Well, thanks to my appreciation of our Christian heritage, I'm in complete agreement with him. I used to be woken every Sunday by the sound of the Christians calling the faithful to prayer by throwing tons of scaffolding off the roof of the church next door, so I have little time for pious cacophonies.

Oh, sure, they said they were ringing church bells, but having spent half an hour every Sunday listening to their incessant clanging and clattering, I'm certain it was scaffolding.

Now, if that mosque, or any nearer me for that matter, wished to plonk some guy outside and have him wail his lungs out on a Friday night, that's no bother at all - this is Scotland, and bearded guys bellowing incoherently in the street is a local tradition. I draw the line at loudspeakers, however - if it's necessary to cajole the faithful, perhaps they could go for semaphore, or text messaging?

Carrier pigeons are cheap and make a good hobby for the elderly, for instance.

Personally, I treat all religious people with the same respect and consideration - I believe they all have the right to worship their invisible, intergalactic superheroes however they see fit, provided they do it quietly and don't annoy the sane.

Quite frankly, I have a hard enough time concentrating on all this sin, drunkenness and fornication without having people chuffing on about the glory of God in my earhole.

As for Danny's contention that Britain's Christian heritage must be respected - I was in a church the other week that's been converted into a Hammer Horror tribute pub complete with animatronic Frankenstein and dark, satanic organ music. The clientele were a gaggle of half-dressed, tottering seventeen year olds guzzling alcopops like they were being paid by the bottle and pastel-shirted acne-casualties telling each other lies about their sexual conquests.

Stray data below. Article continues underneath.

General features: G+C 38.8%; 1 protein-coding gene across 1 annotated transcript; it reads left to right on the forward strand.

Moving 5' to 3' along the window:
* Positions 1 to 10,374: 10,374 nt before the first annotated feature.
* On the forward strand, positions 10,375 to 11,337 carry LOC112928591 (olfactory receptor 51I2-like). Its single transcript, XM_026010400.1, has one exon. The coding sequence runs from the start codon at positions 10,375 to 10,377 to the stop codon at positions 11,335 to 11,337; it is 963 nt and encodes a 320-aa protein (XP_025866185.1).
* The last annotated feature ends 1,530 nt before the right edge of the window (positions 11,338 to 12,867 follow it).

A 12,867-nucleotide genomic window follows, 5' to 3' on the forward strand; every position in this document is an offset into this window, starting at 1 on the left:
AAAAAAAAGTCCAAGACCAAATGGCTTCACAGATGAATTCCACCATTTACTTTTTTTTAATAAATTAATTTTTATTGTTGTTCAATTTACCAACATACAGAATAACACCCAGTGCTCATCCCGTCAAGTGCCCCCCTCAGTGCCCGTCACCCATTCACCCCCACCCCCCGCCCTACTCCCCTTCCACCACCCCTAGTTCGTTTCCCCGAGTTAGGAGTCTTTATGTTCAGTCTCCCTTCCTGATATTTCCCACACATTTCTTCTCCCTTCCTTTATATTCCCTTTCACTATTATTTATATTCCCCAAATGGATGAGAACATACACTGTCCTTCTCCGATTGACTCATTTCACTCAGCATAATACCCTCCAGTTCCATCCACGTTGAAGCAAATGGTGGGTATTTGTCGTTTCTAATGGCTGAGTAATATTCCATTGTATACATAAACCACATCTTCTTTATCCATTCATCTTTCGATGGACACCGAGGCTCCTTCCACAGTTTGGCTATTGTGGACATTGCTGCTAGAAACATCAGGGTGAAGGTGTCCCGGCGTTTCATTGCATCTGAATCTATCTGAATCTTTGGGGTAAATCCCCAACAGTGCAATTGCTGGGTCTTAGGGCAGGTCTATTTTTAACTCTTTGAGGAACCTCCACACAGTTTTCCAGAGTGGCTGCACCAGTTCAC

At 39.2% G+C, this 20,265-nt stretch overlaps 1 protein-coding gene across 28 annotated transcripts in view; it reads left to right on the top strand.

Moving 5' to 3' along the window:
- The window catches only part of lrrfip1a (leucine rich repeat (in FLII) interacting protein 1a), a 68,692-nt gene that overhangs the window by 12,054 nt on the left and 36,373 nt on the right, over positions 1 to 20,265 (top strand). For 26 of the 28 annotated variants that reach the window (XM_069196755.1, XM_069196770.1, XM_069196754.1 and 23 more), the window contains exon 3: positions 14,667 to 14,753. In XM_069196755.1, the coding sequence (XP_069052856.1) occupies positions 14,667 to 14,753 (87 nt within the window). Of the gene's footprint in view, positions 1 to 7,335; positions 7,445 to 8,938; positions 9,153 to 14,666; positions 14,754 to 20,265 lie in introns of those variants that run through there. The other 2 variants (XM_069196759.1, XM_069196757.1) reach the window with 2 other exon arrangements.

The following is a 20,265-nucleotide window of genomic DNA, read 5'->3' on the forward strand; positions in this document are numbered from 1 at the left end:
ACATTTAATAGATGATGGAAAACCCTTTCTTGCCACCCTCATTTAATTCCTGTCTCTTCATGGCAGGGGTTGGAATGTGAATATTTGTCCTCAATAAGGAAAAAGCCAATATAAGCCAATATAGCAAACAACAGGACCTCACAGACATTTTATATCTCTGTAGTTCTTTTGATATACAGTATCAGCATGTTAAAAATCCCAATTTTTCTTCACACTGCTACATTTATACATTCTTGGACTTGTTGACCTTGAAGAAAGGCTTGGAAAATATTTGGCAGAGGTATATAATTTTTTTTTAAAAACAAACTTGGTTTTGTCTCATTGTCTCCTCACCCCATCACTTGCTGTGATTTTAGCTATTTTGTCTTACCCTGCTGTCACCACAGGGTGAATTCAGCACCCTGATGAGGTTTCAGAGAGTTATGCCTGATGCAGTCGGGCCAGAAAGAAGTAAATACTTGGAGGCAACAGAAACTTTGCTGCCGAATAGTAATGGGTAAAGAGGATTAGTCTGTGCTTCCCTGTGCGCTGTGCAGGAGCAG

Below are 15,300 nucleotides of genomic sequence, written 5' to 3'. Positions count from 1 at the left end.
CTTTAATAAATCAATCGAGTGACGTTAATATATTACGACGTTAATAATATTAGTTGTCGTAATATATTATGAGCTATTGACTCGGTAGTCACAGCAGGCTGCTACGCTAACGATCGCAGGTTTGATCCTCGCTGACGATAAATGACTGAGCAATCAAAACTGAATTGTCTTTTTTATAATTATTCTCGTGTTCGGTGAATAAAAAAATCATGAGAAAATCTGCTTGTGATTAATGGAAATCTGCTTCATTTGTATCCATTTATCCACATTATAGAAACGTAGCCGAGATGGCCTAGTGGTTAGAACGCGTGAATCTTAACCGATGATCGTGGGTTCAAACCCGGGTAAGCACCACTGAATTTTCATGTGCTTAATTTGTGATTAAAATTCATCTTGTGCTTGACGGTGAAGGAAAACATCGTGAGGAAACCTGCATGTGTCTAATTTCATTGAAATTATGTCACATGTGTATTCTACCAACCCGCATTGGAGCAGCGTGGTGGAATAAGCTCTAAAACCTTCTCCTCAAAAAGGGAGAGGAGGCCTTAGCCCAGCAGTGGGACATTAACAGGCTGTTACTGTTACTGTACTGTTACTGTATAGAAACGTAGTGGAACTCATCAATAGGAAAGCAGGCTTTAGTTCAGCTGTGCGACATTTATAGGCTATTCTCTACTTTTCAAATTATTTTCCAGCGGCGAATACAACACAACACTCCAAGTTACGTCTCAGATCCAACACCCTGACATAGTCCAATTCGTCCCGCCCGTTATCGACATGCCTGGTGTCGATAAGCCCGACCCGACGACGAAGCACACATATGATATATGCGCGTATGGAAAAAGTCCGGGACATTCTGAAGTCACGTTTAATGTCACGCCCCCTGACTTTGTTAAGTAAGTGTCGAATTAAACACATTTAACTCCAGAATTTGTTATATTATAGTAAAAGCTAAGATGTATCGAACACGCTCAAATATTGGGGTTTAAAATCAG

I think it's about time that we confessed that Britain's values can be calculated and printed on a price tag, don't you?

Saturday, February 02, 2008

Week in Review - Light-Fingered Politicians

The nation crumples its newspaper in rage over the case of Derek Conway, a Tory MP who paid massive sums out of the public purse to his wife and kids.

Things have come to a pretty pass when elected officials can get up to this kind of thing for so long. I say we need an independent figure who can investigate and clamp down on the following behaviours in public figures...

- Vast sums of cash going to family members for doing absolutely nothing.

- Taxpayer subsidised or bought housing in various parts of the country.

- Taxpayer-funded "official visits" to foreign countries that are nothing more than junkets

- The acceptance of untaxed gifts from foreign parties.

- Special exemptions from taxation.

All of the above offend the traditional British sense of fair play, which holds that nobody should be coddled in the lap of luxury simply because of an accident of birth, without ever doing a day's work. The idea that someone's shiftless offspring should be handed a living on a plate just because of who their parents are has infuriated the country.

Hey, maybe we could get the Queen to look into this elitist outrage. Her or that babbling, unemployable numbnuts Charles - it's not like they're doing anything else, is it?